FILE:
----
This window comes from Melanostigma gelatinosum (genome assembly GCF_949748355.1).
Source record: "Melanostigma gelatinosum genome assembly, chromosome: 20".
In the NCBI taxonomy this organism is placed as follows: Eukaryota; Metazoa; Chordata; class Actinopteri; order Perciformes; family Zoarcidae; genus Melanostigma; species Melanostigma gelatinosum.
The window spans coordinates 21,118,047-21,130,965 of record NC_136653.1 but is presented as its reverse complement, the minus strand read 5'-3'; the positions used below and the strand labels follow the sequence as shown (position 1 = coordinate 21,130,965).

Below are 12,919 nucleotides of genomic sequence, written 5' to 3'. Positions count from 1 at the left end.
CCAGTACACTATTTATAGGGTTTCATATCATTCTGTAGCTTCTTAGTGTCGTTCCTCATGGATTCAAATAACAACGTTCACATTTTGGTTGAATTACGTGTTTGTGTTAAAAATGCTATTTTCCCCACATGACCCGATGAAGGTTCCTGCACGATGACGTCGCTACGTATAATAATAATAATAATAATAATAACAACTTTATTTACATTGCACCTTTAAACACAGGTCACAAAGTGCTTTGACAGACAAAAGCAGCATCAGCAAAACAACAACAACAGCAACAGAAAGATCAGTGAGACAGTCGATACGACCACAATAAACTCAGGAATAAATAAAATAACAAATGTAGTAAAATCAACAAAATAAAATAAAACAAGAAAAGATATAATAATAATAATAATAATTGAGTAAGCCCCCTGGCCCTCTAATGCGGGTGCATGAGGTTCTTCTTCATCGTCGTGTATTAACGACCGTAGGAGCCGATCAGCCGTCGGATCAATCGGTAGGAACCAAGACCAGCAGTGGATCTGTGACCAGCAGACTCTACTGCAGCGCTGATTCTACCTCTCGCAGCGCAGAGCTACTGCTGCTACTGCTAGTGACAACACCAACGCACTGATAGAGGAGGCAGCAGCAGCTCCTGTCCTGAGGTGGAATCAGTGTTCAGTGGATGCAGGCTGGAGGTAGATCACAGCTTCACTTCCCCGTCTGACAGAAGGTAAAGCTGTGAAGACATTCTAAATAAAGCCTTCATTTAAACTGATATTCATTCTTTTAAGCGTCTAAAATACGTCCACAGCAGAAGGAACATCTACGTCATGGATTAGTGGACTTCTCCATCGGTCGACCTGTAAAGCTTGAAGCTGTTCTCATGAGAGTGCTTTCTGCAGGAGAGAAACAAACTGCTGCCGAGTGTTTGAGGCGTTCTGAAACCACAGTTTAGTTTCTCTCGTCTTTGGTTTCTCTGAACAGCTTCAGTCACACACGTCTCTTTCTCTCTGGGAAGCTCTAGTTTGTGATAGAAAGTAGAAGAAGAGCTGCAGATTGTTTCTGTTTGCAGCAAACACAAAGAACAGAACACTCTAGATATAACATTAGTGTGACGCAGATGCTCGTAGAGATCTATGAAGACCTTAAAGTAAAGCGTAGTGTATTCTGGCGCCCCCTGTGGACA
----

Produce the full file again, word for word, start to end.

This window comes from Melanostigma gelatinosum (genome assembly GCF_949748355.1).
Source record: "Melanostigma gelatinosum genome assembly, chromosome: 20".
In the NCBI taxonomy this organism is placed as follows: Eukaryota; Metazoa; Chordata; class Actinopteri; order Perciformes; family Zoarcidae; genus Melanostigma; species Melanostigma gelatinosum.
The window spans coordinates 21,118,047-21,130,965 of record NC_136653.1 but is presented as its reverse complement, the minus strand read 5'-3'; the positions used below and the strand labels follow the sequence as shown (position 1 = coordinate 21,130,965).

Below are 12,919 nucleotides of genomic sequence, written 5' to 3'. Positions count from 1 at the left end.
CCAGTACACTATTTATAGGGTTTCATATCATTCTGTAGCTTCTTAGTGTCGTTCCTCATGGATTCAAATAACAACGTTCACATTTTGGTTGAATTACGTGTTTGTGTTAAAAATGCTATTTTCCCCACATGACCCGATGAAGGTTCCTGCACGATGACGTCGCTACGTATAATAATAATAATAATAATAATAACAACTTTATTTACATTGCACCTTTAAACACAGGTCACAAAGTGCTTTGACAGACAAAAGCAGCATCAGCAAAACAACAACAACAGCAACAGAAAGATCAGTGAGACAGTCGATACGACCACAATAAACTCAGGAATAAATAAAATAACAAATGTAGTAAAATCAACAAAATAAAATAAAACAAGAAAAGATATAATAATAATAATAATAATTGAGTAAGCCCCCTGGCCCTCTAATGCGGGTGCATGAGGTTCTTCTTCATCGTCGTGTATTAACGACCGTAGGAGCCGATCAGCCGTCGGATCAATCGGTAGGAACCAAGACCAGCAGTGGATCTGTGACCAGCAGACTCTACTGCAGCGCTGATTCTACCTCTCGCAGCGCAGAGCTACTGCTGCTACTGCTAGTGACAACACCAACGCACTGATAGAGGAGGCAGCAGCAGCTCCTGTCCTGAGGTGGAATCAGTGTTCAGTGGATGCAGGCTGGAGGTAGATCACAGCTTCACTTCCCCGTCTGACAGAAGGTAAAGCTGTGAAGACATTCTAAATAAAGCCTTCATTTAAACTGATATTCATTCTTTTAAGCGTCTAAAATACGTCCACAGCAGAAGGAACATCTACGTCATGGATTAGTGGACTTCTCCATCGGTCGACCTGTAAAGCTTGAAGCTGTTCTCATGAGAGTGCTTTCTGCAGGAGAGAAACAAACTGCTGCCGAGTGTTTGAGGCGTTCTGAAACCACAGTTTAGTTTCTCTCGTCTTTGGTTTCTCTGAACAGCTTCAGTCACACACGTCTCTTTCTCTCTGGGAAGCTCTAGTTTGTGATAGAAAGTAGAAGAAGAGCTGCAGATTGTTTCTGTTTGCAGCAAACACAAAGAACAGAACACTCTAGATATAACATTAGTGTGACGCAGATGCTCGTAGAGATCTATGAAGACCTTAAAGTAAAGCGTAGTGTATTCTGGCGCCCCCTGTGGACA